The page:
What is forex trading?
Forex is short for foreign exchange, and forex trading is the process of exchanging one national currency into another national currency, e.g. exchanging USD for CAD or exchanging EUR for JPY.
What is FX trading?
FX trading, forex trading and foreign exchange trading are the same thing.
The forex market
The global forex market is huge and forex trading is taking place around the clock, five days a week. According to data from the Bank for International Settlements, the daily trading volume for forex reached the equivalent of 6.6 trillion USD in April 2019.
Where is the forex market?
There is no one forex market; the system is instead made up by a multitude of markets around the world, and there is no centralized exchange through which all the transactions pass.
Examples of cities where a lot of forex trading is taking place are London, New York, Frankfurt, Hong Kong, Paris, Sydney, Tokyo, Singapore, and Zurich.
At the forex market, transactions are carried out using currency pairs.
Example: The EUR/USD currency pair denotes that Euro is traded for United States dollars.
The four most actively traded currency pairs on the fx market are EUR/USD, USD/JPY, GBP/USD, and USD/CHF.
In some cases, you will not be able to do a direct trade, since there is no such currency pair on the currency market. If you want to exchange Norwegian krone (NOK) for Nicaraguan cordoba (NIO), it will happen in the form of more than one exchange. First, NOK will be converted into USD, and then USD into NIO.
The fx spot market and the derivatives
The forex market has given rise to a wide range of derivatives, such as currency forwards, currency futures, currency options, and currency swaps. The opposite of the derivatives markets is the spot market for forex, where one currency is exchanged for another straight up. It is the spot market that forms the basis for the derivatives, as they are all in one way or another connected to the spot price exchange rates.
Small-scale forex trading
The forex market contains many giants, such as national central banks, investment banks, enormous hedge funds, and big corporations that need foreign currency for their business. This does not mean that only giants can participate. With the growth of the internet, it has even become possible for micro-investors to carry out forex trading making tiny trades. There are many online trading platforms and brokers where you can sign up and get an account for retail forex trading.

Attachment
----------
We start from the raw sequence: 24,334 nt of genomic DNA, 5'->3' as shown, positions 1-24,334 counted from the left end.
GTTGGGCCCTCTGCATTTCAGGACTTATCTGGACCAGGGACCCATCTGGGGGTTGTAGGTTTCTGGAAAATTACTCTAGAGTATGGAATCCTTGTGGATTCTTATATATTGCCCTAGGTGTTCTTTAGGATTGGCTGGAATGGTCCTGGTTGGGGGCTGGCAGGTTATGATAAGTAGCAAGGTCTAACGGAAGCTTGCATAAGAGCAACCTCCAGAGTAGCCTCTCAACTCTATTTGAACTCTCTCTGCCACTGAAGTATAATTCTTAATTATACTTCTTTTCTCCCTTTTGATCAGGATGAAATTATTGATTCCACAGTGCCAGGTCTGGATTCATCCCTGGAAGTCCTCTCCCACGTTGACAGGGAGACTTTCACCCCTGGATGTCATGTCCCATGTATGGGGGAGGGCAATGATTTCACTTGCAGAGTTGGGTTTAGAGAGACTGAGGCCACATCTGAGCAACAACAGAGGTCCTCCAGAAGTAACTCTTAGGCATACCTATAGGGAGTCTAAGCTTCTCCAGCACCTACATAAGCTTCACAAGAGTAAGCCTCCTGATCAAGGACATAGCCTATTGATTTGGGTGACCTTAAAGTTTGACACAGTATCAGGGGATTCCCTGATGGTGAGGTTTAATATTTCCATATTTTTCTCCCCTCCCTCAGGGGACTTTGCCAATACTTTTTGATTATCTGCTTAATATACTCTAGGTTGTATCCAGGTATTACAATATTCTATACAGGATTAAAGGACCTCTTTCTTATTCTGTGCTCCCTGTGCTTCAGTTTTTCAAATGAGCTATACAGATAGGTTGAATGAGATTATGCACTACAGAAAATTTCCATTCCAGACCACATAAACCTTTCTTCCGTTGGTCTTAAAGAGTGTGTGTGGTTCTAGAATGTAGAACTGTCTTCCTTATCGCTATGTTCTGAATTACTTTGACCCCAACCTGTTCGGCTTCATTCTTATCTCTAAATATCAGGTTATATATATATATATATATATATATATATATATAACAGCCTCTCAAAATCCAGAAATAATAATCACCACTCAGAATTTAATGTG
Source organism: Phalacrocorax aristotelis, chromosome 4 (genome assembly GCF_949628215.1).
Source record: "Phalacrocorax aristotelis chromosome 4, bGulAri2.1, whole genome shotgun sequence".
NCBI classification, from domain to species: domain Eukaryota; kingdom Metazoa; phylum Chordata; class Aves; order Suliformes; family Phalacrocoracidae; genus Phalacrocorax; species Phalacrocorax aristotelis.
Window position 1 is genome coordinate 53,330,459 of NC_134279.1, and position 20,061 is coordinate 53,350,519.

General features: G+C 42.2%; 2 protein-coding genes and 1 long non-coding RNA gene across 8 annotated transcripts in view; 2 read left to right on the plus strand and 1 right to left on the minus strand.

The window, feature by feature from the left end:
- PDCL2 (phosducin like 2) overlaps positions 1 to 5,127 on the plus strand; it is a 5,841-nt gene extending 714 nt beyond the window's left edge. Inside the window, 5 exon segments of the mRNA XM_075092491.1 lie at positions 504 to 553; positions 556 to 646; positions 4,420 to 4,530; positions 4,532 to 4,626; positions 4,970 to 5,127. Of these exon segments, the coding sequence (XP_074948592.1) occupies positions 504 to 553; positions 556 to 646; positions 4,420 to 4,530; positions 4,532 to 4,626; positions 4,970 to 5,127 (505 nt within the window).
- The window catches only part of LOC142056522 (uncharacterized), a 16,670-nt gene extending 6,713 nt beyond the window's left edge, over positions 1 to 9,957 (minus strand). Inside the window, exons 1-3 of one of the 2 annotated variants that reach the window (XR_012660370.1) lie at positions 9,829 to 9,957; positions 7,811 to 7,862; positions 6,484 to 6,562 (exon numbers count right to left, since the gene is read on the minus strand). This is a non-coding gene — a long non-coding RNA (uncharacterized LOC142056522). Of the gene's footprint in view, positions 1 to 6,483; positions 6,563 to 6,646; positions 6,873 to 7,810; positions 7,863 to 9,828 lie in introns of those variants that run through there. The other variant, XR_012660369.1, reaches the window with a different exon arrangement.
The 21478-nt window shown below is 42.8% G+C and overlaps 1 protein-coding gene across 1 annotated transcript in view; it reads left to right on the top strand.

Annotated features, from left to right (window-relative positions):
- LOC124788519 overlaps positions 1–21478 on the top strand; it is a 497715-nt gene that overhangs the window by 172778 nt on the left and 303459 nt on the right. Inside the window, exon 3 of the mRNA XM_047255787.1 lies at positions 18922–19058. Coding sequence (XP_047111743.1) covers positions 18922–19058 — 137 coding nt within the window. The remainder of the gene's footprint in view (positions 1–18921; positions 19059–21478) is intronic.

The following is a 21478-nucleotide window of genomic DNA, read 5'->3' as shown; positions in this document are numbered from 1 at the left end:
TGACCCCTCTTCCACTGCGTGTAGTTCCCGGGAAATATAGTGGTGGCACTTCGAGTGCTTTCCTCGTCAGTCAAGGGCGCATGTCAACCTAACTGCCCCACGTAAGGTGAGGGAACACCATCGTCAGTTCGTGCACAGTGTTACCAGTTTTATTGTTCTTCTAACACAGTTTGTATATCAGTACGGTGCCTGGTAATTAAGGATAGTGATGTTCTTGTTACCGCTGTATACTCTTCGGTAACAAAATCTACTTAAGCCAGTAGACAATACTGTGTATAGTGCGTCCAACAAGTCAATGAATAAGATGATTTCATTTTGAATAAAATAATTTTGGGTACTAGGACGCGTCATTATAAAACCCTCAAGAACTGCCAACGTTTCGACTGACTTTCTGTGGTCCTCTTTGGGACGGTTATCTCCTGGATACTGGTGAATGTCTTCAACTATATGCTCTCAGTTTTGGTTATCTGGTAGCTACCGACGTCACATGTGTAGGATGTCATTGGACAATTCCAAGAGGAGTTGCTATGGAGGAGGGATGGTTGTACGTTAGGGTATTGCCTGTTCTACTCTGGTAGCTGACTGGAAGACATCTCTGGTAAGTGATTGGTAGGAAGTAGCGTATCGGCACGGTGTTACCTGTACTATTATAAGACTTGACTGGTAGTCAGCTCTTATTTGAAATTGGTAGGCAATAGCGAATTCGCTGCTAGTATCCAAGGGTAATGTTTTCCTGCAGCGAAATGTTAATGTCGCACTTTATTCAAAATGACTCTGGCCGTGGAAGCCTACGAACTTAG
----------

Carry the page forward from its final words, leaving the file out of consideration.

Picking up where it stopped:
Our recommendation is that you pick a forex broker where you are allowed to create a free Demo Account without making any deposit first. The Demo Account will come filled with free play money, and you can use that money to make play trades on the platform and figure out how everything works. That way, you can see if you like the platform and the trading on offer before you decide if you want to deposit any of your real money. Play-money trading in a Demo Account is also a great way to learn how the interface works before you start risking any real money. If you have a certain forex trading strategy in mind, test-run it using your play money and see if you make a profit or not.
Many of the online brokers that offer retail forex trading for small-scale hobby traders will also offer leverage. If you use leverage, you borrow money from your broker and risk it on a trade.
Example: You take $10 from your trading account and borrow $90 from your broker, to risk $100 on a forex trade.
Using leverage is very popular, since it makes it possible to make bigger trades.. With a bigger trade, you can make a substantial profit even if the win on each unit is small. Regrettably, it also means that you can make a substantial loss. You always have to pay back the money you borrowed from the broker, even if you lose it on the trade.